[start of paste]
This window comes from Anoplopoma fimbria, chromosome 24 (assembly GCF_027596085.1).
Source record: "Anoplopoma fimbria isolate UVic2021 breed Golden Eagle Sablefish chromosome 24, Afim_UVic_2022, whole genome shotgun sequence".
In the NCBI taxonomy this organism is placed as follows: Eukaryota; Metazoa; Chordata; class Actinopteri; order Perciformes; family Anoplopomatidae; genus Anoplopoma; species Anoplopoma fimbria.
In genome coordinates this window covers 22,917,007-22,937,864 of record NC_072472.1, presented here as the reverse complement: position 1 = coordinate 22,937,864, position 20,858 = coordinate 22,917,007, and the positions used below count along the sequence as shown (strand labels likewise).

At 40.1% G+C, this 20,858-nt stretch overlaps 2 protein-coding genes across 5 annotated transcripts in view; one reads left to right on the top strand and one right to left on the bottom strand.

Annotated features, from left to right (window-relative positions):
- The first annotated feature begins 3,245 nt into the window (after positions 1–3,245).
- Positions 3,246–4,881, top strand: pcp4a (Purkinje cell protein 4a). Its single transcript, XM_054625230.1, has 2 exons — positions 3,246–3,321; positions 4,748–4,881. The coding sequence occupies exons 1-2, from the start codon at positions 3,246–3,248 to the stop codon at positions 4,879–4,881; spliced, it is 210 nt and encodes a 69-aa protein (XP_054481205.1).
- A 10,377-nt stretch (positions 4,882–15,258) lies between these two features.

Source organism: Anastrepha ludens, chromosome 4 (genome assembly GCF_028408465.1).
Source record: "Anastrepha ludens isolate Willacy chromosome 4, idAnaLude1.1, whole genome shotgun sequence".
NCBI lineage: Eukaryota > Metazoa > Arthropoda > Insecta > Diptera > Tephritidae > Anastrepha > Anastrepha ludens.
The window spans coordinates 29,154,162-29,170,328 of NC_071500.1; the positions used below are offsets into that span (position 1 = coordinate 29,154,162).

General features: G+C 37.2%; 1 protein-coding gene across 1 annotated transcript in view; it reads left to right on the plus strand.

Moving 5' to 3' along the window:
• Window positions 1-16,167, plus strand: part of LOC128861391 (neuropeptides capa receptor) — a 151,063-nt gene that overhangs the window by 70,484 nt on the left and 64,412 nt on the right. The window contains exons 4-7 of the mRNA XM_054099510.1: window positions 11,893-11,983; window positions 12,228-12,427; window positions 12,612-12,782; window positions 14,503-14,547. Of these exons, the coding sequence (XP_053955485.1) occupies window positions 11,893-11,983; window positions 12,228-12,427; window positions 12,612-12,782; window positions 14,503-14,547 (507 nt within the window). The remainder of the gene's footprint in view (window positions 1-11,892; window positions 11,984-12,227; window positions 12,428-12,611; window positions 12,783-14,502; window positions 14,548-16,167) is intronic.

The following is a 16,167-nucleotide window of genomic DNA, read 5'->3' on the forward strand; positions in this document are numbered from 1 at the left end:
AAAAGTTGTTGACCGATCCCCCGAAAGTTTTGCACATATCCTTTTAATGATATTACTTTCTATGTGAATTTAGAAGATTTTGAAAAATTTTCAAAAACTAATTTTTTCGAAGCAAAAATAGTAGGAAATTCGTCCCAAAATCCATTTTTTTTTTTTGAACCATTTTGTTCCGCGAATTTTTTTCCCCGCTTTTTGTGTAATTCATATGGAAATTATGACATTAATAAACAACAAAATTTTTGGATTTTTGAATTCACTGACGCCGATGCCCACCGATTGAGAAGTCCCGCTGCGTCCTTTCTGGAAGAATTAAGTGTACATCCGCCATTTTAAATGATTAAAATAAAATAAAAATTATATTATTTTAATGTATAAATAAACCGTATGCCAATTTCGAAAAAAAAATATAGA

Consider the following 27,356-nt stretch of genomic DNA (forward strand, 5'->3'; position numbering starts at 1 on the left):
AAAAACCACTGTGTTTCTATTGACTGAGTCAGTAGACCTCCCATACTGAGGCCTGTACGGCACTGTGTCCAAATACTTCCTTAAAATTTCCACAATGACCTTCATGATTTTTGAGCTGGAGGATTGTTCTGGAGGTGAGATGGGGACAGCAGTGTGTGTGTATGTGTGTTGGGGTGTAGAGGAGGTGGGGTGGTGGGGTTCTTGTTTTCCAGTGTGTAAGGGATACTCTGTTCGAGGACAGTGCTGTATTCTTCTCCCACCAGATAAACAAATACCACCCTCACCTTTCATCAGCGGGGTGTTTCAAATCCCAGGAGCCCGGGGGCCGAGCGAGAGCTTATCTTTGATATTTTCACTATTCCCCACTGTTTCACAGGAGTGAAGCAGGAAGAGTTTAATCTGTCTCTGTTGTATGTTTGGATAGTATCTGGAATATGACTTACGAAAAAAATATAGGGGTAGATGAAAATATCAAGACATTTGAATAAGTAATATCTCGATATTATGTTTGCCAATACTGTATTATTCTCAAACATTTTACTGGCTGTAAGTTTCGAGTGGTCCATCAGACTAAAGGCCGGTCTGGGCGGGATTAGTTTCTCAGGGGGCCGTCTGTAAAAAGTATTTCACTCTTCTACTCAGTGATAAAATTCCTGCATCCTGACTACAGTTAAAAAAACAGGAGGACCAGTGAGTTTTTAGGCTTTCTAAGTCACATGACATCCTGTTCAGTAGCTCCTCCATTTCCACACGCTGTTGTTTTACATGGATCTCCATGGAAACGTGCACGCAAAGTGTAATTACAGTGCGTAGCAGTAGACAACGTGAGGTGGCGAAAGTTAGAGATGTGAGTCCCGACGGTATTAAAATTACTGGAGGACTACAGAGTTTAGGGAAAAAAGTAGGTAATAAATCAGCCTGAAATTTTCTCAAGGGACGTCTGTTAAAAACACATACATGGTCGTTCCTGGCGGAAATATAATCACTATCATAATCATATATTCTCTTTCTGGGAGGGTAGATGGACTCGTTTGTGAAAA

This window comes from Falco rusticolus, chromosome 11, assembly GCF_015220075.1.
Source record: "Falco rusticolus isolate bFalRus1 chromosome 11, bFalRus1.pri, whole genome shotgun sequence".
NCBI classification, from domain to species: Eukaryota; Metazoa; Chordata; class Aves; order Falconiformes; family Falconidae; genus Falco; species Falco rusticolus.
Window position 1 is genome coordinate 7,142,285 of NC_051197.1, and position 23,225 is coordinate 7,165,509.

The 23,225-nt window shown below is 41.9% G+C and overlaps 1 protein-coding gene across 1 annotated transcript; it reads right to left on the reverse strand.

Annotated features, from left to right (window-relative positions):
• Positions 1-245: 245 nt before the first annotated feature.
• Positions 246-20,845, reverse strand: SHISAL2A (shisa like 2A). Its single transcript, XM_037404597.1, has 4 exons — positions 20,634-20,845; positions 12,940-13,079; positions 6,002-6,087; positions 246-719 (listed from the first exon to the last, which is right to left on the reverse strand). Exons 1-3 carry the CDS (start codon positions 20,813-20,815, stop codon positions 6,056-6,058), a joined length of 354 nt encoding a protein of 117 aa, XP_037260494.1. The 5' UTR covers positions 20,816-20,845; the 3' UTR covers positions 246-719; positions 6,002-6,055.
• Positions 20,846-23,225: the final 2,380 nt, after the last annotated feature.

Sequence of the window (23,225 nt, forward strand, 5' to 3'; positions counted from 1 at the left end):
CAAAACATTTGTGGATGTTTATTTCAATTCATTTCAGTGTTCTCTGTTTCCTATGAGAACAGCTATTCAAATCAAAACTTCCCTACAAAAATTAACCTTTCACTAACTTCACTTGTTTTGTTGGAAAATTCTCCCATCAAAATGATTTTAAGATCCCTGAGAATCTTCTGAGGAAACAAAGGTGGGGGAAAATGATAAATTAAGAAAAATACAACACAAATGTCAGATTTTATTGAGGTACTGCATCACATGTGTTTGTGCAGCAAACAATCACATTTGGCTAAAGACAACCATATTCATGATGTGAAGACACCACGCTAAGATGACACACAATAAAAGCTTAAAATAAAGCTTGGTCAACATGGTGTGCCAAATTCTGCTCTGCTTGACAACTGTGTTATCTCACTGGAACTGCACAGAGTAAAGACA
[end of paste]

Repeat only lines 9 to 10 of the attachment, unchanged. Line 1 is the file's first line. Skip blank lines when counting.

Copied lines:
- A 10,377-nt stretch (positions 4,882–15,258) lies between these two features.

Source organism: Anastrepha ludens, chromosome 4 (genome assembly GCF_028408465.1).